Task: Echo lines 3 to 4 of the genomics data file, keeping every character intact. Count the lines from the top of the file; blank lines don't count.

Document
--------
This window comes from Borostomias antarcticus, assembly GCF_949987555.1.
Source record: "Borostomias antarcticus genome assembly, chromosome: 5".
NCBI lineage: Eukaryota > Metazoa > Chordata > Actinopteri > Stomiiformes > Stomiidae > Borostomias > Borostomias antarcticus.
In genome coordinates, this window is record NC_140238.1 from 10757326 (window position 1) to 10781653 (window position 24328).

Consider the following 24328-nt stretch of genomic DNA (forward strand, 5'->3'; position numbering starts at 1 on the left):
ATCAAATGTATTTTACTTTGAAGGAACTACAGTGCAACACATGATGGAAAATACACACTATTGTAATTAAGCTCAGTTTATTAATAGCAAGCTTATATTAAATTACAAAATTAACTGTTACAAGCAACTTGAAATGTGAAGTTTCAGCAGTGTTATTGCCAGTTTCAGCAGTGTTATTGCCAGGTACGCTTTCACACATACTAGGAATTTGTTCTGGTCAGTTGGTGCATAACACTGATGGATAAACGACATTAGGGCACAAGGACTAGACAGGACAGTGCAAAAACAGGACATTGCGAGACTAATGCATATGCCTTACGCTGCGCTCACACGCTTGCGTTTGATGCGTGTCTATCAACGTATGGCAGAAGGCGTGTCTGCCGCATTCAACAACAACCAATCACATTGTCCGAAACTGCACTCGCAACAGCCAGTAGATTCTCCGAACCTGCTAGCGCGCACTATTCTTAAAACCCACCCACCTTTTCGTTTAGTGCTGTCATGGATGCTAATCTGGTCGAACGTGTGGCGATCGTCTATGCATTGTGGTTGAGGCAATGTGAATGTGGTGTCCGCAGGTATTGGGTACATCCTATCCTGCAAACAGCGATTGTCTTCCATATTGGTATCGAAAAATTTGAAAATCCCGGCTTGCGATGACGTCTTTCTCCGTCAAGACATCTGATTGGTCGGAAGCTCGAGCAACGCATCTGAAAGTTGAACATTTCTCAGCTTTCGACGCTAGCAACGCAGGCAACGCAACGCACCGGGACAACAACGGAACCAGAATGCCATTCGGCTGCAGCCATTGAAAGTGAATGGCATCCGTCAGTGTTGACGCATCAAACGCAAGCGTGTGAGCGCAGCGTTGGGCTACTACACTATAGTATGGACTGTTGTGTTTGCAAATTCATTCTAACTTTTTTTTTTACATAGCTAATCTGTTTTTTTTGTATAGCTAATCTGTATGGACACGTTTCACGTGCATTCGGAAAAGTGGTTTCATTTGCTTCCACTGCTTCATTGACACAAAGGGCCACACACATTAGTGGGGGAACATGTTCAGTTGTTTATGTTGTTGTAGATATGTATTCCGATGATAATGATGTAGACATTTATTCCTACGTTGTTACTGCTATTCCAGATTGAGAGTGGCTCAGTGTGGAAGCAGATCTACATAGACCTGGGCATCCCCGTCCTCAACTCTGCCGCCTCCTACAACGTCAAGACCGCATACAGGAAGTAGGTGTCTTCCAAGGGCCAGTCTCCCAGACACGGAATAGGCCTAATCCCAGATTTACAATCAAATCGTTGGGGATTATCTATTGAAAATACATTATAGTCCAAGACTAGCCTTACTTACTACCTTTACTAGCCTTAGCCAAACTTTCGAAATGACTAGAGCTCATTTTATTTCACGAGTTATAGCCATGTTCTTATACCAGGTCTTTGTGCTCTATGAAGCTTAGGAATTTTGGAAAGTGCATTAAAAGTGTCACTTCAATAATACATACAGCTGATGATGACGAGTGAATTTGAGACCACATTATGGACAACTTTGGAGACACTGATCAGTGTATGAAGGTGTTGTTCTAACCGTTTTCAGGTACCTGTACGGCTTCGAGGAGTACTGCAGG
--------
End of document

NCBI lineage: Eukaryota > Metazoa > Chordata > Actinopteri > Stomiiformes > Stomiidae > Borostomias > Borostomias antarcticus.
In genome coordinates, this window is record NC_140238.1 from 10757326 (window position 1) to 10781653 (window position 24328).